Many hundreds of years ago, the first Polynesian colonists arrived in the Hawaiian Islands. Over time, they developed a unique society and culture distinct from their original homelands.
After contact with the Western world in 1778, the Kingdom of Hawai’i developed as a multi-racial society, declaring that all people were “of one blood” in their first constitution in 1840. Hundreds of years later, Hawai’i has once again developed a unique society and culture distinct from its origins.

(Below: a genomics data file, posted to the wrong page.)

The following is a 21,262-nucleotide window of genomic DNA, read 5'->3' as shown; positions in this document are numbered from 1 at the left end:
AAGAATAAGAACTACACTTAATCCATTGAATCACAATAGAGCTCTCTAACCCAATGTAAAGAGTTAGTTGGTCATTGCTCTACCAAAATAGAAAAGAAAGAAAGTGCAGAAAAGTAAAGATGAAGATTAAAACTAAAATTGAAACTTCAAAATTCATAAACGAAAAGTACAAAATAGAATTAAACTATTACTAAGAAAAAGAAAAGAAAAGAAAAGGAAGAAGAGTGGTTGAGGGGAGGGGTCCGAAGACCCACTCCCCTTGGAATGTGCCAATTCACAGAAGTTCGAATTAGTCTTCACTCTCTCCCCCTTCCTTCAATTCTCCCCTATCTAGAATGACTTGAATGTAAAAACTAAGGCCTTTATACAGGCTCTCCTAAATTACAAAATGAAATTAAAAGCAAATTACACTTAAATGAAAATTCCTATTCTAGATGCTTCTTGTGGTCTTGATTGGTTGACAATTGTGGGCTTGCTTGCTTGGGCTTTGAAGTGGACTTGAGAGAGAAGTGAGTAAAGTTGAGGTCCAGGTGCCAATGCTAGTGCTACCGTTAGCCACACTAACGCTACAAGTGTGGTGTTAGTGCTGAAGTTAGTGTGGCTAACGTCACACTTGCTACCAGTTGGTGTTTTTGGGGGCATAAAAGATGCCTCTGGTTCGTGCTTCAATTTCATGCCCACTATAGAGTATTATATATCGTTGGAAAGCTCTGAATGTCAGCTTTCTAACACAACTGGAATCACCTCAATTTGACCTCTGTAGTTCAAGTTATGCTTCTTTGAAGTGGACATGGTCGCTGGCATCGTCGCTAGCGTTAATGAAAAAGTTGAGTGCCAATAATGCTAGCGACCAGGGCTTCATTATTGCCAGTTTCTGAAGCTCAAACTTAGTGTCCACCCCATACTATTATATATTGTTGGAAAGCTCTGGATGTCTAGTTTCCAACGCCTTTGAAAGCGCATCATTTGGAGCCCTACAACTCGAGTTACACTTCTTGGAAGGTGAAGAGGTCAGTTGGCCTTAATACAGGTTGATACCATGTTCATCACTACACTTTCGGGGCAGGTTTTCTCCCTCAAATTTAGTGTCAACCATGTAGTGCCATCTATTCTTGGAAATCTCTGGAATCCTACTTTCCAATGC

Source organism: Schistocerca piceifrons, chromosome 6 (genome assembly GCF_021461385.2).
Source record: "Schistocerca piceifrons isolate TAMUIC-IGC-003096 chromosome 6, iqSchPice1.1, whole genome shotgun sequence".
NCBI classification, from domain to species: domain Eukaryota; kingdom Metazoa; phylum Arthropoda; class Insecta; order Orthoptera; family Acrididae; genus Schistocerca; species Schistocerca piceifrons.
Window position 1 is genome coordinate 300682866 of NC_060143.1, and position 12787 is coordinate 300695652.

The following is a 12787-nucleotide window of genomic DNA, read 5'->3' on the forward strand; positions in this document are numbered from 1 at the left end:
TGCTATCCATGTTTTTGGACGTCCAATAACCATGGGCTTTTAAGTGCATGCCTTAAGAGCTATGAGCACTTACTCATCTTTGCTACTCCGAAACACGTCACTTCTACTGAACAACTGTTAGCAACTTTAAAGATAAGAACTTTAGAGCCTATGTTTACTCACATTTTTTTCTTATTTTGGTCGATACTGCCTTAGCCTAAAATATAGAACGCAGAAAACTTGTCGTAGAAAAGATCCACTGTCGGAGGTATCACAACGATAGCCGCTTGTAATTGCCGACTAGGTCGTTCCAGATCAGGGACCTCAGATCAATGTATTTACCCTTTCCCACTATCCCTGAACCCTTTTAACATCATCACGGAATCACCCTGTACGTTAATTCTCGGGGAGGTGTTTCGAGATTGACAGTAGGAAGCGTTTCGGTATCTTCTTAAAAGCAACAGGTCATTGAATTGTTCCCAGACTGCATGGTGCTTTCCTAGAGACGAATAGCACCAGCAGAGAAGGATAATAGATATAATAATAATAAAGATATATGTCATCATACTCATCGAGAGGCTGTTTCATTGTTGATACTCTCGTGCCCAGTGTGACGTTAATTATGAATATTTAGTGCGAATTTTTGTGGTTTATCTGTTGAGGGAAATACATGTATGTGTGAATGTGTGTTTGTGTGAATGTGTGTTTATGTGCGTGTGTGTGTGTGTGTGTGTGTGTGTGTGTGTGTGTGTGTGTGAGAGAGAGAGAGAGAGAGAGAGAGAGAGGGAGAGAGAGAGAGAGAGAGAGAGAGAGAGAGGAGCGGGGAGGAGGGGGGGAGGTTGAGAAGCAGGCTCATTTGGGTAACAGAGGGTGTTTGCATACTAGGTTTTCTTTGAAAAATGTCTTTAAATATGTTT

The Akaka Bill will only recognize one racial group out of the many that comprise our unique Hawaiian society and culture today as “indigenous.” The Akaka Bill will tell people who have no other homeland in the world that they cannot have equal rights in Hawai’i, simply because of their race.
He Hawai’i au; he mau Hawai’i kakou a pau. I am Hawaiian; we are all Hawaiians.
He Hawaii au - Indigenous - MP3 (unknown, 2,239 hits)